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  • Writer's pictureThe Paladins

Fragments from a War Diary, Part #378



This morning was a beautiful sunny day, perhaps the first of Spring, so I decided to have a dog take me for a walk once more. The location for this idiosyncratic Saturday morning activity is the Domivka animal shelter on vulica Oleksyi Dovbusha 24 in Lviv, and it is open daily from 10am to 5pm so I thoroughly recommend it as one of the most enjoyable things you can do in Lviv that helps Ukraine while staying healthy. A few friends and I gathered at 10.45, and we tramped up the steep streets to get to the shelter which is located on a series of buildings on the side of the main hill that overlooks Lviv. (Not many people realise that Lviv, being one of the few historical European cities not built on a river, was in fact located at the foot of a large hill.) It had been down to freezing overnight but in a bright and radiant way, so while I had warmed myself up with my military fatigues (that are fur-lined and the like) in readiness for the walk in the frost this morning, by the time I got to the top of the hill I realised I was entirely overdressed and really this was a job for a t-shirt. Ukraine has wonderful weather outside its grim and cruel winter season that really only lasts a couple of months, and today we were going to enjoy it to the full. And so was the dog.


As has become the usual routine last the Domivka animal shelter, the lady assigning dogs to be walked took one look at me with my military fatigues and stern, snarling expression on my face (I rarely smile unless you put alcohol or a beautiful girl in front of me) and decided to give me the largest, most aggressive dog in the shelter, just like the last time weighing easily more than me. This huge hound had slavering sharp teeth and a wolf-like long tongue ready to snap his jaws around anything that moved, and the first thing he did was to show me just how large he was by placing his paws on my shoulders and barking in my face. I soon got him under control, after a fashion, but the somewhat plain-spoken lady who was assigning dogs to walkers this morning warned me in simple English “no contact other dogs”. Which was exactly what my new friend wanted to do: to eat them all. Just getting him out of the main shelter building was an ordeal, as he snapped and barked and growled at all the other dogs in the shelter and then proceeded to menace the other walkers by running up to them and barking them, until I got him on an extremely short leash and we began transforming chaos into order.


Still my canine companion was determined to show that he was the boss. Every jogger passing by as we walked around the beautiful wooded enclosures on the hill would get a snap, every baby’s stroller a snarl, and every other dog a gigantic woof and a tug on the chain. When I wouldn’t let him attack and eat all the other dogs, he got very upset with me, repeatedly lifting his leg to urinate in front of me, I think in some sign of contempt for me, and then he proceeded to attempt to gnaw through his chain so that he could get away and do some violence towards the other passing dogs. Then he pulled me off in the wrong direction and we ended up amongst some desolate trees and we had to call for help because we had no way of getting down again.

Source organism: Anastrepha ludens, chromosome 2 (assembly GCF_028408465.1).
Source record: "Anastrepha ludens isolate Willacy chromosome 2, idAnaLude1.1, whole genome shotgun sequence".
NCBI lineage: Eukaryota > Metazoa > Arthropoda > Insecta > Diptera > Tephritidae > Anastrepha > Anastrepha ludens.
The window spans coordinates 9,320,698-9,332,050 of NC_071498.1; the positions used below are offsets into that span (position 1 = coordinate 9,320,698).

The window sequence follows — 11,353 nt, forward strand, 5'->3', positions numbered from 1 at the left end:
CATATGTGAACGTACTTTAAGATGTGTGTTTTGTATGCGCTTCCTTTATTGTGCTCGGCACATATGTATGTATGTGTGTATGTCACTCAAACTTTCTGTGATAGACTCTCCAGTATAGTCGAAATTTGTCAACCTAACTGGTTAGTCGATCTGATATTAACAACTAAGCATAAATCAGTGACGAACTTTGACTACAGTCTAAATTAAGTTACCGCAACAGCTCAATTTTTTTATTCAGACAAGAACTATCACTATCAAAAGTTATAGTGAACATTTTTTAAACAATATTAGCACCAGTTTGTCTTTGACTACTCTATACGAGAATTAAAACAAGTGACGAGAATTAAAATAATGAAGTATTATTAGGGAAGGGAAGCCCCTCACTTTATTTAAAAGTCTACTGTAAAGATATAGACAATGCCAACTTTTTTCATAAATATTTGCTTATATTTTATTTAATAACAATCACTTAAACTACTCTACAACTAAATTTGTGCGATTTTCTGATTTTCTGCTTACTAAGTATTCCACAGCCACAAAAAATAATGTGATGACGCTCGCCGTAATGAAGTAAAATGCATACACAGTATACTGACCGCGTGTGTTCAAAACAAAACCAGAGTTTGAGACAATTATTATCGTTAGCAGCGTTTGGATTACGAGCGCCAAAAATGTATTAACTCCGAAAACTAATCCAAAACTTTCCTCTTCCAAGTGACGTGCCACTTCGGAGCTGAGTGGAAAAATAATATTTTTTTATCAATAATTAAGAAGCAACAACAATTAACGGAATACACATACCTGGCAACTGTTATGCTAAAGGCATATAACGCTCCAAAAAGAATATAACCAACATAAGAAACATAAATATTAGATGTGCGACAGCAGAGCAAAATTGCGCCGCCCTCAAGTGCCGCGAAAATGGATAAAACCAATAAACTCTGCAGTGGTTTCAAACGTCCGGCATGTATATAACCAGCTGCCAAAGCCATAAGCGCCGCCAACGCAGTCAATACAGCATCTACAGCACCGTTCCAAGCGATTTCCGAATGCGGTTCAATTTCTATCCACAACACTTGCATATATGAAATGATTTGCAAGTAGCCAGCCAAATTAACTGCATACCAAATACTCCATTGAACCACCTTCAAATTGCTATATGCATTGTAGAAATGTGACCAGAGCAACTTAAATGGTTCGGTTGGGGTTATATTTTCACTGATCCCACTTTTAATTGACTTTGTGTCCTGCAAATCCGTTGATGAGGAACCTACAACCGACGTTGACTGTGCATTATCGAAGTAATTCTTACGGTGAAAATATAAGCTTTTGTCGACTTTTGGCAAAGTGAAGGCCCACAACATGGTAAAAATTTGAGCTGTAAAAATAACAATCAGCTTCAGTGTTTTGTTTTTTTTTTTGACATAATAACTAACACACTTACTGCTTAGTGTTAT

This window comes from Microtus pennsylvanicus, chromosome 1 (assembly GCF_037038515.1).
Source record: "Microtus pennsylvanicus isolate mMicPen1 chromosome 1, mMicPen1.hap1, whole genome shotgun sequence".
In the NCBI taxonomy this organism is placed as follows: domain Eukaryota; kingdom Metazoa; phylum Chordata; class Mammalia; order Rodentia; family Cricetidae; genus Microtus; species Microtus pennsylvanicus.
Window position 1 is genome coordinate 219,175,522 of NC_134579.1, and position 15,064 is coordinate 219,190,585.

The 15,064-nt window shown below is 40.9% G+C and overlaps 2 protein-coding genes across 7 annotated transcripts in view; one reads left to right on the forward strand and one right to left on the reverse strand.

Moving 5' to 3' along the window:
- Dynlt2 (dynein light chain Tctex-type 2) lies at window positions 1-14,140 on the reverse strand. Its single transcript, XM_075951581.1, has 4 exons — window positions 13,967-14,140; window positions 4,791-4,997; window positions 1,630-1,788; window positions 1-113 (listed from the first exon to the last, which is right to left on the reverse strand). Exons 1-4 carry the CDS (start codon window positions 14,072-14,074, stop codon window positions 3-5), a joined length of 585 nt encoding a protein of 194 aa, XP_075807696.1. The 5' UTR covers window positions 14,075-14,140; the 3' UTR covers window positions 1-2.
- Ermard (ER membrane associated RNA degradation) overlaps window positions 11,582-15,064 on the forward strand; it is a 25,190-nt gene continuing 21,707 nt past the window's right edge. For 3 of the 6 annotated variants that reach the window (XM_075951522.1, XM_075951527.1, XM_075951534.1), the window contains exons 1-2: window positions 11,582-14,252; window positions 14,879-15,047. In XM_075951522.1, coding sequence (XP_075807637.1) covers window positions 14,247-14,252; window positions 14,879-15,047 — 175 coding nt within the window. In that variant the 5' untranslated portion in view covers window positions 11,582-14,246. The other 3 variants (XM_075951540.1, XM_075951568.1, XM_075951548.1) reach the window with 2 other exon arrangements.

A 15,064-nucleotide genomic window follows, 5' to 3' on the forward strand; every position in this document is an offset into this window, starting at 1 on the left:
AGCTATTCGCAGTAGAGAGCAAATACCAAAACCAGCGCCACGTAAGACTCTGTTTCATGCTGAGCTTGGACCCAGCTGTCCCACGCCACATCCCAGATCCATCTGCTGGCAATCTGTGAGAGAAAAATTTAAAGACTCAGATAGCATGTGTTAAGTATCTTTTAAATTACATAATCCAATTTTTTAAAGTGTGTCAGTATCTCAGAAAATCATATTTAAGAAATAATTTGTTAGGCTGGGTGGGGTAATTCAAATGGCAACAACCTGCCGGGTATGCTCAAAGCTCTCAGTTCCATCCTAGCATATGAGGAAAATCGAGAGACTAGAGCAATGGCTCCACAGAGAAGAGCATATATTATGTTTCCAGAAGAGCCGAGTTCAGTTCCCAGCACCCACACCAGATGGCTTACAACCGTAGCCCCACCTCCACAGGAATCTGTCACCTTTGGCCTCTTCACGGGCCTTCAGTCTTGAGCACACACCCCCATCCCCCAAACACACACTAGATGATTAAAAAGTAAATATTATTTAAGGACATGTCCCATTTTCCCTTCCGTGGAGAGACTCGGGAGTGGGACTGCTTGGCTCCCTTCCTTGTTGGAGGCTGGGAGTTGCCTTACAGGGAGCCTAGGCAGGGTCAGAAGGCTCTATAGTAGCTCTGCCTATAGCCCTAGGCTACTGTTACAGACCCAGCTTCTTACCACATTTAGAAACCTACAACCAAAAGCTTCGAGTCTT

That was not the end of the torture this 100-pound monster was to put me through. He decided he wanted to go down a sheer slope, dog first, me being pulled after him, and he wanted to yank me through the mud as though I were a water skier being pulled by a speedboat. Again he would try to bite through the chain, and again I would have to pull him back, his being undeterred by a sharp collar specifically designed to keep him obedient by having pieces of metal dig into his flesh if he did not follow orders. I think this was the most violent, dangerous dog they have in the shelter, a Belgian Alsatian, so I am told, some wolfish monster of a hybrid dog that could easily snatch away small children or even large animals in the night. The only inference I can draw is that they give me this dog because I look crazy.


My friends F—— and L—- by contrast got a sweet little sausage dog that my companion wanted to gobble up in a single snap of his lascivious jaws; he was particularly attracted towards and interested in female dogs. F—— is actually a larger man than me; so why he gets the sweet sausage dog and I get the monster is entirely a cause for speculation. We joked and smiled about this as we walked back down the hill into the cobbles of the Old Town, all exhausted by the morning’s dog-like activities. As I returned my canine friend to shelter, I saw a long line of people wanting to take different types of giant and not so huge dog for a walk on a beautiful Saturday morning and I thought what a wonderful escape this exercise is on a weekend for a people beset with the trauma of war. It’s an escape from the humdrum of everyday existence and it makes you feel good about yourself, and healthy, for a couple of hours.


If you wanted, you could make dog walking a full-time job as there are quite enough dogs there (in the hundreds) to merit constant attention. But you would have to be amazingly fit to do this or you would be quite exhausted. My new friend T——- who was just arrived in town laughed that even walking his little puppy was enough exercise for him to last a whole week. As I write these words, my eyelids are drooping and the prospect of going back to bed for a rest is beckoning. I’m not sure a full-time schedule of being taken for a walk by different giant dogs is quite for me.

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